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Varieties please

By Wine Bluffer

In wine expert – Jancis Robinson’s – exhaustive tome on grape varieties, Wine Grapes, she describes the 1,368 varieties of grape in cultivation today. It’s a workout just holding that book, which perhaps proves that learning about wine can be good for you?

In navigating the world of wine, it is useful to know a bit about the most common grape varietals (varieties) that make up the wines that we drink, either as as 100% of the bottle’s content or as blends. It gives you a starting point on what a wine might taste like, and this is important if you are among the adventurous.

Many people get locked-in to certain wine names, countries, wine types or even a distributor’s list. This is because, just like books, amateurs like us often judge a wine by its label. While it’s a truism that this is an unreliable method, you can get clues from a label.

For instance, when choosing a book, you may prefer a particular author, someone you have read before and liked. In the case of wine this could translate to many of the bits of information on the label that signpost you to what’s in the bottle. It could be the maker, it could be the region, it could even be the distributor, who like everyone else in the wine trade has a reputation to maintain. All this information and the design of the label influences our sensibilities. Looking for the grape variety maybe secondary when choosing but is helpful reinforcement.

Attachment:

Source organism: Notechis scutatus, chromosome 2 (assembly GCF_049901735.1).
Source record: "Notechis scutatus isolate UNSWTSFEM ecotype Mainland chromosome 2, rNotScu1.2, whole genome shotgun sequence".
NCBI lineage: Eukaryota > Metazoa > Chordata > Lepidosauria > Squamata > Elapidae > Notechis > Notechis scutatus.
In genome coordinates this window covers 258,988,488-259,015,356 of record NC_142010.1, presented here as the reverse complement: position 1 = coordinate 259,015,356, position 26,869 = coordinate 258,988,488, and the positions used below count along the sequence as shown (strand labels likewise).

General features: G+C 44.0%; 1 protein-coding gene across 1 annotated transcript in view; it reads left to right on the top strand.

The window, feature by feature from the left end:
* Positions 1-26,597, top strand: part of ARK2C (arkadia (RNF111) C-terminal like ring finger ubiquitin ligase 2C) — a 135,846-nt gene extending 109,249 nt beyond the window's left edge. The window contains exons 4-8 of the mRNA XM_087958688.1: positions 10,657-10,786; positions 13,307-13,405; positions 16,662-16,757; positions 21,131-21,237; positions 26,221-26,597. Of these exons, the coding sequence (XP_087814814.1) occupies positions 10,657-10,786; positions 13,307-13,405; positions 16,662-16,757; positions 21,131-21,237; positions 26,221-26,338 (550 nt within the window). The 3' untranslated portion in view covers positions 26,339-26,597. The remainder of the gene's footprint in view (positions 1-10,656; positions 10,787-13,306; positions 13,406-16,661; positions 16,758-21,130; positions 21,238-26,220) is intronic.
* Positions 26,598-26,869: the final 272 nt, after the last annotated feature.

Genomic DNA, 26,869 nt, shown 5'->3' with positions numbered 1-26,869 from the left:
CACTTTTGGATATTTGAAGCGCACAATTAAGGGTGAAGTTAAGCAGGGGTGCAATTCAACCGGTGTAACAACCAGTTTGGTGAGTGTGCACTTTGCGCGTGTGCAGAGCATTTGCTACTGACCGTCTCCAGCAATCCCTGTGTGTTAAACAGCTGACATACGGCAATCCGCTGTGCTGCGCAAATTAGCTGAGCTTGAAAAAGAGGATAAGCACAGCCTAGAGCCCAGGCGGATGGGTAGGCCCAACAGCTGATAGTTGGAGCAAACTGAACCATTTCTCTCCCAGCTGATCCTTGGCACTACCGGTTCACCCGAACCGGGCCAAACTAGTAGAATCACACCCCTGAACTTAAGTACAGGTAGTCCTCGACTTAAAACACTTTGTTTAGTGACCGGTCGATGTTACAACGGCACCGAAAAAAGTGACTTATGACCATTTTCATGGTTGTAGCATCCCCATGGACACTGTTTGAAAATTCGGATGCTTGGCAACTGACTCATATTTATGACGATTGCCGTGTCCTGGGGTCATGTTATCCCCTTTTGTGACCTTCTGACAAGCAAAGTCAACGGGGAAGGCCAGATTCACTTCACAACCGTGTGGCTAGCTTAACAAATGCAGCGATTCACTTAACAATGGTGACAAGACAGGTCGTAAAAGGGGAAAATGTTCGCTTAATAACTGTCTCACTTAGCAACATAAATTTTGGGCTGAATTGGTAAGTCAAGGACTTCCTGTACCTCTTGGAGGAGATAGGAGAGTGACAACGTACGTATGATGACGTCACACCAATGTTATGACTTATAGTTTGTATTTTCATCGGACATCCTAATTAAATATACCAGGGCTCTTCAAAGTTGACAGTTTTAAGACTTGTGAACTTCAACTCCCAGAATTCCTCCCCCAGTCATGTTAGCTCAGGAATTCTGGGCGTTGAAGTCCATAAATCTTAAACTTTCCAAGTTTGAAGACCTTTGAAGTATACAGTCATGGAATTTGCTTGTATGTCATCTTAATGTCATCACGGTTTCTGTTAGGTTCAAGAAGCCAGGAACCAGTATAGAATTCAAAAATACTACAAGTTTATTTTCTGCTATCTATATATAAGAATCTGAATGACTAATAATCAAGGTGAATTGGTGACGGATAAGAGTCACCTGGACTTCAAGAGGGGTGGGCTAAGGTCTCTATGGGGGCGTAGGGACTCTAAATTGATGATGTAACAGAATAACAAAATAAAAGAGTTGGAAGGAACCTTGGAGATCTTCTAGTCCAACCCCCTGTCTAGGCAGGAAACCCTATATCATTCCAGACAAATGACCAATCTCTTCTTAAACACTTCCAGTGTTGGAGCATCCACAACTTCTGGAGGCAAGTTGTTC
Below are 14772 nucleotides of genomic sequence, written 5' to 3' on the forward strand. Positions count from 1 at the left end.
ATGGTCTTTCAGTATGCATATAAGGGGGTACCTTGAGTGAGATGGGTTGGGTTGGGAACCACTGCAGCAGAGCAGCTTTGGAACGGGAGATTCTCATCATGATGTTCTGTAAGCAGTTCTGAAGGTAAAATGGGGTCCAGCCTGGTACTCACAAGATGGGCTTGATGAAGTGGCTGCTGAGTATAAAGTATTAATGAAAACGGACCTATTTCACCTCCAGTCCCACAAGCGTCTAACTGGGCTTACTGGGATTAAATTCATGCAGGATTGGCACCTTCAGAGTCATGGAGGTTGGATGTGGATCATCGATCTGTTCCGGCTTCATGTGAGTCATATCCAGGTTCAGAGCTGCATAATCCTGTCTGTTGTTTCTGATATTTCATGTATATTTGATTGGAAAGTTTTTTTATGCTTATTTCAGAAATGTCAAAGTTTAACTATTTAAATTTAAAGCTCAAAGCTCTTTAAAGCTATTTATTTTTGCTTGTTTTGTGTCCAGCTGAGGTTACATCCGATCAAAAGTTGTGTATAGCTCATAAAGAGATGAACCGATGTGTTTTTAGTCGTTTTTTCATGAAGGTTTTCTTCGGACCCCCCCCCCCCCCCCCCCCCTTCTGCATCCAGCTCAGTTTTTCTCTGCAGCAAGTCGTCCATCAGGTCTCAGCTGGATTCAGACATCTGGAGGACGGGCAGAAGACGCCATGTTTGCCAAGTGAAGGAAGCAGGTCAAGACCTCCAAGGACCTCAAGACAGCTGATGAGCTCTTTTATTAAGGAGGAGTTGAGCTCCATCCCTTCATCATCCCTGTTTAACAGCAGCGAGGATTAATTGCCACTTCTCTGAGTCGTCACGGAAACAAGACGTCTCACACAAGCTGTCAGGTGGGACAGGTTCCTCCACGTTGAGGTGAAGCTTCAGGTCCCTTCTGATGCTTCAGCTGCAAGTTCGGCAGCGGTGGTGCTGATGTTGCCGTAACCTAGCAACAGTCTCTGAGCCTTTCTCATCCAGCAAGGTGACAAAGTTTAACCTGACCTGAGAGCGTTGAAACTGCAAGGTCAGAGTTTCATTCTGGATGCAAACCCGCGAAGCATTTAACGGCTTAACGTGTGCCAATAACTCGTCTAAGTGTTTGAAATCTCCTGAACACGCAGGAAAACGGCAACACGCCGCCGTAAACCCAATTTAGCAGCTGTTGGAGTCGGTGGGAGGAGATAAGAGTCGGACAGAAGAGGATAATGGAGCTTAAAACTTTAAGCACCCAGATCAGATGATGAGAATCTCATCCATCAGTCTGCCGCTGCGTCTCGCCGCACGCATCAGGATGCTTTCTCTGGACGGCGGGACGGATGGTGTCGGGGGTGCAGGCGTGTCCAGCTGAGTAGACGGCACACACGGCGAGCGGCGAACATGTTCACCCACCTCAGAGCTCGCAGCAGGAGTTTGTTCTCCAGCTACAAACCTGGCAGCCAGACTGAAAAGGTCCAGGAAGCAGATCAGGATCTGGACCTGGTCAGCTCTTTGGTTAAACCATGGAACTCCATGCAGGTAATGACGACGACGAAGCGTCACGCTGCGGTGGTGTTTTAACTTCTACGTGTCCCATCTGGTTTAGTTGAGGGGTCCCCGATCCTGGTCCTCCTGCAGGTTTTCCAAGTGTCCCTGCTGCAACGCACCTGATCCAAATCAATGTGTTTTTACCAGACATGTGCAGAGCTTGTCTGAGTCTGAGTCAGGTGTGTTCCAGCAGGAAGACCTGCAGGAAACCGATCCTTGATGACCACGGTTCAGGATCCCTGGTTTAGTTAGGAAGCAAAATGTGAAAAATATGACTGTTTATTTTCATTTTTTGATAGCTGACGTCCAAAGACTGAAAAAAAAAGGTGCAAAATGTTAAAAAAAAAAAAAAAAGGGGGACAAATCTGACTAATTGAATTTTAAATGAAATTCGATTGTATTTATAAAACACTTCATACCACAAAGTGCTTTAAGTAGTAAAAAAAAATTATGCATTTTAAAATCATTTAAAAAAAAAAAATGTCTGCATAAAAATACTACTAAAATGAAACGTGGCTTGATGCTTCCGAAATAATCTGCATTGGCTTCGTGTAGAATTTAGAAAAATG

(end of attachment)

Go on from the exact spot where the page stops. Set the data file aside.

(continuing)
Amazingly, the names of wine varieties only appeared on bottle labels in the second half of the last century. A variety’s name might replace the location where the grapes were grown. For example, Chardonnay, instead of Chablis. As Jancis tells us, the idea behind this enabled producers outside of strictly controlled and demarcated areas to communicate what their wine might taste like. Instead of learning a wine atlas a drinker could now be guided by the variety. This was also a boon for producers outside the ‘Old World’ of Europe in marketing their wares.

Nowadays it is common for people to ask for a glass by the variety, when in a bar or a pub for instance. But when you find something on a list that you really like, try to remember what your experience was in combination with the variety or blend. This will help you choose from an unfamiliar list without fluster.

Most common varieties of red wines

  • Cabernet Sauvignon
  • Pinot Noir
  • Merlot
  • Shiraz
  • Nebbiolo
  • Tempranillo

 

Most common varieties of white wine

  • Chardonnay
  • Riesling
  • Sauvignon Blanc
  • Pinot Grigio
  • Grenache
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